Background: Solitary rectal ulcer syndrome (SRUS) is a chronic, benign defecation disorder often related to excessive straining. SRUS is diagnosed on the basis of clinical symptoms, endoscopic and histological findings.
Methods: All patients diagnosed with SRUS by colonoscopy and confirmed by histopathology from October 2012 to August 2014 in the Department of Gastroenterology, Institute of Medical Sciences, Banaras Hindu University, India, were included in the study. Out of 92 patients, thirty-four patients underwent anorectal manometry. Twenty age-matched healthy volunteers were also studied with anorectal manometry to serve as controls.
Results: Mean age of the group was 41±19 years with age range of 10–82 years; males were 58 (63%) with male to female ratio of 1.7:1. Bleeding per rectum was present in 83%, constipation in 46.7%, abdominal pain in 27.2 %, and diarrhea in 25 % of the patients. On endoscopy, ulcerative lesions were seen in 83% patients of whom solitary and multiple lesions were present in 44% and 39%, respectively. Polypoidal lesions were reported in 17.4% whilst rectal polyps and erythematous mucosa were found in 5.4% and 2.2%, respectively. Histological examination revealed fibromuscular obliteration in 100% of patients, surface ulceration in 70.6% and crypt distortion in 20.65% of patients. Anal relaxation and balloon expulsion test was significantly abnormal in SRUS patients compared to healthy controls (53% vs. 20%, p< 0.01).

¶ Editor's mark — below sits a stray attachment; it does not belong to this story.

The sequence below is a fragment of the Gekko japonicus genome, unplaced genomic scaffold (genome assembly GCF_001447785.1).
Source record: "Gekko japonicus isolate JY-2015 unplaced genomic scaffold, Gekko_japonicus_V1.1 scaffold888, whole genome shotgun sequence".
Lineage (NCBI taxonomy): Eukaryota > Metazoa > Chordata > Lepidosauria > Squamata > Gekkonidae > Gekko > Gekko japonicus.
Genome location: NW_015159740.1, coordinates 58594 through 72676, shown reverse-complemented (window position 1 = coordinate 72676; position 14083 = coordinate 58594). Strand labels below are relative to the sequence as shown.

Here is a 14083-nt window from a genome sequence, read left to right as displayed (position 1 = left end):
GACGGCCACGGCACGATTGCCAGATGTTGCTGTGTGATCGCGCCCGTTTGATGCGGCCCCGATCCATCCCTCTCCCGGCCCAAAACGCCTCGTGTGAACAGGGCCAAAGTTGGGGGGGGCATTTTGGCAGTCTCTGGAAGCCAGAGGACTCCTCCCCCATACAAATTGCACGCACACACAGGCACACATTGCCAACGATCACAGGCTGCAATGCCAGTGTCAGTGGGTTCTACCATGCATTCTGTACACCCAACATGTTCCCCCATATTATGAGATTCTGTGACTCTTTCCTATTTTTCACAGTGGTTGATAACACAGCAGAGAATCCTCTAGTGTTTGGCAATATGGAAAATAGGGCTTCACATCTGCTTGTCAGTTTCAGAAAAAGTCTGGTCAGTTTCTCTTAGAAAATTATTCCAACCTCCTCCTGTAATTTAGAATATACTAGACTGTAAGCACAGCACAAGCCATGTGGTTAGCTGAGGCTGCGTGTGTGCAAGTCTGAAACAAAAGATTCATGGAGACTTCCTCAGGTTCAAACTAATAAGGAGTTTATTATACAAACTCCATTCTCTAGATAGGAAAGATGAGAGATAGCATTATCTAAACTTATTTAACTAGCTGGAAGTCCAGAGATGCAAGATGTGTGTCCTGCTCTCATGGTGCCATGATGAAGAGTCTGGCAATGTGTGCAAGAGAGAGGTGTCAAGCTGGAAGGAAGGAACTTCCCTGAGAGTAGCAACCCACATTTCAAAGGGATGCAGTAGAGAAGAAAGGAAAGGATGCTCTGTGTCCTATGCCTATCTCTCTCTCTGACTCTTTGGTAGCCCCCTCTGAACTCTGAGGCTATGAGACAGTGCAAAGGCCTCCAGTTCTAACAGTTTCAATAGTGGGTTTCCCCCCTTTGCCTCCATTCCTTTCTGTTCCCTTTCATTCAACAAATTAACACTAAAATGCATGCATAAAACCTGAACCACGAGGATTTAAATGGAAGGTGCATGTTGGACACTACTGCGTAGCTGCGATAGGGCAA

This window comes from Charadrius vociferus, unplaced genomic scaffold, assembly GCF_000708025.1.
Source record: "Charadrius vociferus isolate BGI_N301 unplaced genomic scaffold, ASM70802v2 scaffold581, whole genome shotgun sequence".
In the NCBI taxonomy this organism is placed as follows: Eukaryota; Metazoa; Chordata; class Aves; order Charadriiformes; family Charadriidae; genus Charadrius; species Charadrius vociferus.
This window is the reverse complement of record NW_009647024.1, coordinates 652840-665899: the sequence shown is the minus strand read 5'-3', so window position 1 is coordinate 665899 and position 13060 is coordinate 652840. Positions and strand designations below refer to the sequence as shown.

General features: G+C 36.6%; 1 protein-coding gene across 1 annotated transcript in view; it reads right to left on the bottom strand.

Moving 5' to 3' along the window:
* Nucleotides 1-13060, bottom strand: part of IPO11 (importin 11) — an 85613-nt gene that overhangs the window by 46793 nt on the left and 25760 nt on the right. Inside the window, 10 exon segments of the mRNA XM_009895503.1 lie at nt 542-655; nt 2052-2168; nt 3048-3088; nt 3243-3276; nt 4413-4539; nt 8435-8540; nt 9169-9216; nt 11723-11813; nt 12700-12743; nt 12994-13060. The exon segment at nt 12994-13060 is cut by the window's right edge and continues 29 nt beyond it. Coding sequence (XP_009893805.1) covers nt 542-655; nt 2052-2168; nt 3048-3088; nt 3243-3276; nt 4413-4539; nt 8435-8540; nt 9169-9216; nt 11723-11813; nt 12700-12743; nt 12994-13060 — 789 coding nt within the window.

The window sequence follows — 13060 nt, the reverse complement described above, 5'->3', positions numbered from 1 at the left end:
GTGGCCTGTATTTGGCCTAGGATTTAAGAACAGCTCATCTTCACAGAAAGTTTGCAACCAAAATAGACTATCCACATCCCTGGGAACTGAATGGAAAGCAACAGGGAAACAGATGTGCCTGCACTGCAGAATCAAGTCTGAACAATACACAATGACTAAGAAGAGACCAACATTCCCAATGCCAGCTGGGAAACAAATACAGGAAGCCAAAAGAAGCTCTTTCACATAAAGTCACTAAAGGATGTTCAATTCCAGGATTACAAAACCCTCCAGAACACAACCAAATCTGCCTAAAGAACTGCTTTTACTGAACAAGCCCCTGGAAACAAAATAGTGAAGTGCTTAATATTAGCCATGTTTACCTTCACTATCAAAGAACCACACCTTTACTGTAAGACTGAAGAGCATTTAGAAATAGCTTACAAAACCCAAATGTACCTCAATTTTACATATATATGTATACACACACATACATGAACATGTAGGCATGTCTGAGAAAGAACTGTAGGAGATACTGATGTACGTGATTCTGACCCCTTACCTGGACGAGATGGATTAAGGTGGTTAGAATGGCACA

Conclusion: Rectal bleeding was the most common symptom and ulcerative lesions the most common endoscopic finding. Fecal evaluation disorder was more prevalent inpatients with SRUS.